Trout, who has been out since May 17 with a calf strain that may prevent him from playing in next month’s All-Star Game in Denver, finished first among the nine AL outfielder finalists.

First baseman Jared Walsh missed the cut, finishing fourth among AL first baseman.

Only the top-three vote-getters at each position (nine for outfielders) advanced to the second phase of fan voting, which will determine the starters for the game. Voting in the second phase ends on July 1.

Ohtani, who has already announced he will participate in the Home Run Derby the day before the All-Star Game, is looking to earn his first selection to the Midsummer Classic. Trout has been an All-Star in all eight of his full MLB seasons (last year, the game was not held because of the coronavirus pandemic).

Walsh is the Angels other legitimate All-Star candidate, but finished behind Vladimir Guerrero Jr. of the Toronto Blue Jays, Yuli Gurriel of the Houston Astros and José Abreu of the Chicago White Sox in voting totals announced Sunday.

Walsh could still make the All-Star team as a reserve. Those spots will be chosen through a combination of Player Ballot selections and choices made by the Commissioner’s Office.

There is also a chance Ohtani could play both ways in the game, something Angels manager Joe Maddon said he would support.

The All-Star Game will be played on July 13 at Coors Field.

In other roster news Sunday: Maddon moved David Fletcher back to the leadoff spot in the Angels’ batting order, the first time Fletcher has led off since May 14 ... Catcher Kurt Suzuki returned to the lineup, his first start since leaving Wednesday’s game early after taking a ball off his cage ... Reliever José Quijada was optioned to Triple-A Salt Lake. Left-hander Dillon Peters was recalled in his place.


Angels drop fifth straight, suffer 13-3 ‘butt-kicking’ against Rays

Alex Cobb gave up six runs as the Angels lost their fifth game in a row, falling to the Tampa Bay Rays.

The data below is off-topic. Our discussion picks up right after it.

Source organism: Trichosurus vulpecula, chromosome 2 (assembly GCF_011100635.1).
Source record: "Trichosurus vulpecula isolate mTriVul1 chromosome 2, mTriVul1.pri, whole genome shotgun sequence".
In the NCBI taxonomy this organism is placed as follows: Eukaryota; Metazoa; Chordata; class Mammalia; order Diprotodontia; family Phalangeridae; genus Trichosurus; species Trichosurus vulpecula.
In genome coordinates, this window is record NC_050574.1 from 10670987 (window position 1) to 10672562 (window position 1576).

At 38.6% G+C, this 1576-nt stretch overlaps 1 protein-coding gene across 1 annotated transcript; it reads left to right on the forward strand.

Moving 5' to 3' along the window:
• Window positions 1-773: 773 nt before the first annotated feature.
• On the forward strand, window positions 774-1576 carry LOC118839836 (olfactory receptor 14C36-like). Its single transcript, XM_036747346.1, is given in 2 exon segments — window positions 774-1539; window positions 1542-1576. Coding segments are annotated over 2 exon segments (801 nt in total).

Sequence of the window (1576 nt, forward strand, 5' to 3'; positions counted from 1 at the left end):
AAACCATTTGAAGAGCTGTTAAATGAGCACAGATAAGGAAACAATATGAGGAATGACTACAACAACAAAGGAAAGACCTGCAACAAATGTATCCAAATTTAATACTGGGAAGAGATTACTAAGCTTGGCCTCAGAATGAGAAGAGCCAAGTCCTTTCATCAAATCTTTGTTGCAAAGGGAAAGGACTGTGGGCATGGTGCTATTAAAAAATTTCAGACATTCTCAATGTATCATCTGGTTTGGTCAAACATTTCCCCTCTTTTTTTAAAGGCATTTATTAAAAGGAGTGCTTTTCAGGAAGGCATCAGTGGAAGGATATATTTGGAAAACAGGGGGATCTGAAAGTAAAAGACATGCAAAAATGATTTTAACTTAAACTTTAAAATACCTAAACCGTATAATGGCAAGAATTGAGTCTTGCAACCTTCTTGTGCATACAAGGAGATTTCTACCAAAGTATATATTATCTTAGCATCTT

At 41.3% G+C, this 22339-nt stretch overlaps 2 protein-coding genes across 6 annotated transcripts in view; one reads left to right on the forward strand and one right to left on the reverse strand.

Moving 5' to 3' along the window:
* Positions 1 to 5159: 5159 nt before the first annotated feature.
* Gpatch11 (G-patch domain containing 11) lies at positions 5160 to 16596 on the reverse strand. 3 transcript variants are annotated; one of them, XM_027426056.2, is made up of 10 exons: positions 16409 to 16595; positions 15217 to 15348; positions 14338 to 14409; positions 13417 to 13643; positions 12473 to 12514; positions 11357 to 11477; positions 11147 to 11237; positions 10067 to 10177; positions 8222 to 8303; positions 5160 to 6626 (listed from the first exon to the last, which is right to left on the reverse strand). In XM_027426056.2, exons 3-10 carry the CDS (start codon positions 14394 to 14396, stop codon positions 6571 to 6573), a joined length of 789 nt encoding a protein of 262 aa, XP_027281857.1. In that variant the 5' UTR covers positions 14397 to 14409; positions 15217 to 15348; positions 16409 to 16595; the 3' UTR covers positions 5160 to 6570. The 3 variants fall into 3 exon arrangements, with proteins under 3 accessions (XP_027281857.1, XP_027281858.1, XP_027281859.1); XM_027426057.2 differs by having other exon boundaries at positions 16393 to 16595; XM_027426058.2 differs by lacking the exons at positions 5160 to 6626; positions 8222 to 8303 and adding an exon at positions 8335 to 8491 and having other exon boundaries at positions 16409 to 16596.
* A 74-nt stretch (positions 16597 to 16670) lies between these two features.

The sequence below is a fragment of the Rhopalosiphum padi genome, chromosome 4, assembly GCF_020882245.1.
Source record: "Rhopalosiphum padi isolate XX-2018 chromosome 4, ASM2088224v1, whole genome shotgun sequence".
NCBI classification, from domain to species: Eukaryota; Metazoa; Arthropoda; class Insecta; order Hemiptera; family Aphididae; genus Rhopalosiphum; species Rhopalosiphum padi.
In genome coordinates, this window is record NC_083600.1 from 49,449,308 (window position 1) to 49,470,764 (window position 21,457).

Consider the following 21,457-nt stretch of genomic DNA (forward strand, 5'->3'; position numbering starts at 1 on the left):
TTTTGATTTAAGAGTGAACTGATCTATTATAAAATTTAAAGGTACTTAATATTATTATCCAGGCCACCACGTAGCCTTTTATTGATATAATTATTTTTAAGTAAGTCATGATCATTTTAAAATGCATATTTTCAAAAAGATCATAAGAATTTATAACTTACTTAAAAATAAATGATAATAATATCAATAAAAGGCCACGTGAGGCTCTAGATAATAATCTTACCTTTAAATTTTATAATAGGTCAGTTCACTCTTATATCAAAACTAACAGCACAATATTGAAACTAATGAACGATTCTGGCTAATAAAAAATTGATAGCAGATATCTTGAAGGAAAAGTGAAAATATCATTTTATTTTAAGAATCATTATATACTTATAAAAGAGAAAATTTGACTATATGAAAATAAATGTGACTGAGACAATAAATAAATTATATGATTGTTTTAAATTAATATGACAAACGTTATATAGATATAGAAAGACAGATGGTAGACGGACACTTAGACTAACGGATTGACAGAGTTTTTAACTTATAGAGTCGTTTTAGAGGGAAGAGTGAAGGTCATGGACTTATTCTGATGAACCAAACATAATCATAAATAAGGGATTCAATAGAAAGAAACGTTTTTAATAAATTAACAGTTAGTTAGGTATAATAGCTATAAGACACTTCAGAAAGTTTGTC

Angels pitcher Alex Cobb collides with the Rays’ Brett Phillips, who scored on a fourth-inning wild pitch. Phillips hit a two-run triple earlier in the inning. The Angels lost their fifth game in a row.
(Steve Nesius / Associated Press)

ST. PETERSBURG, Fla. — The Angels did what they were supposed to do early this month, taking advantage of a soft stretch in their schedule at the beginning of June to get back above .500 and, briefly, reignite the belief they could be a playoff team.

But to earn true contender status, the Angels were always going to have to beat top-end teams too.

And to this point, they haven’t been able to consistently do so.

The latest evidence came Saturday afternoon at Tropicana Field, where the Angels were thumped 13-3 by the Tampa Bay Rays to drop their fifth consecutive game.

Starting pitcher Alex Cobb, one of the team’s bright spots earlier this season, lasted just four innings and gave up six runs as his earned-run average rose to 5.09.

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Four of the runs came with two outs in the fourth, the third time this month Cobb has been hurt by an inning of four or more runs. Saturday’s explosion was capped by a two-run triple from Brett Phillips to break open what had been a 3-3 game.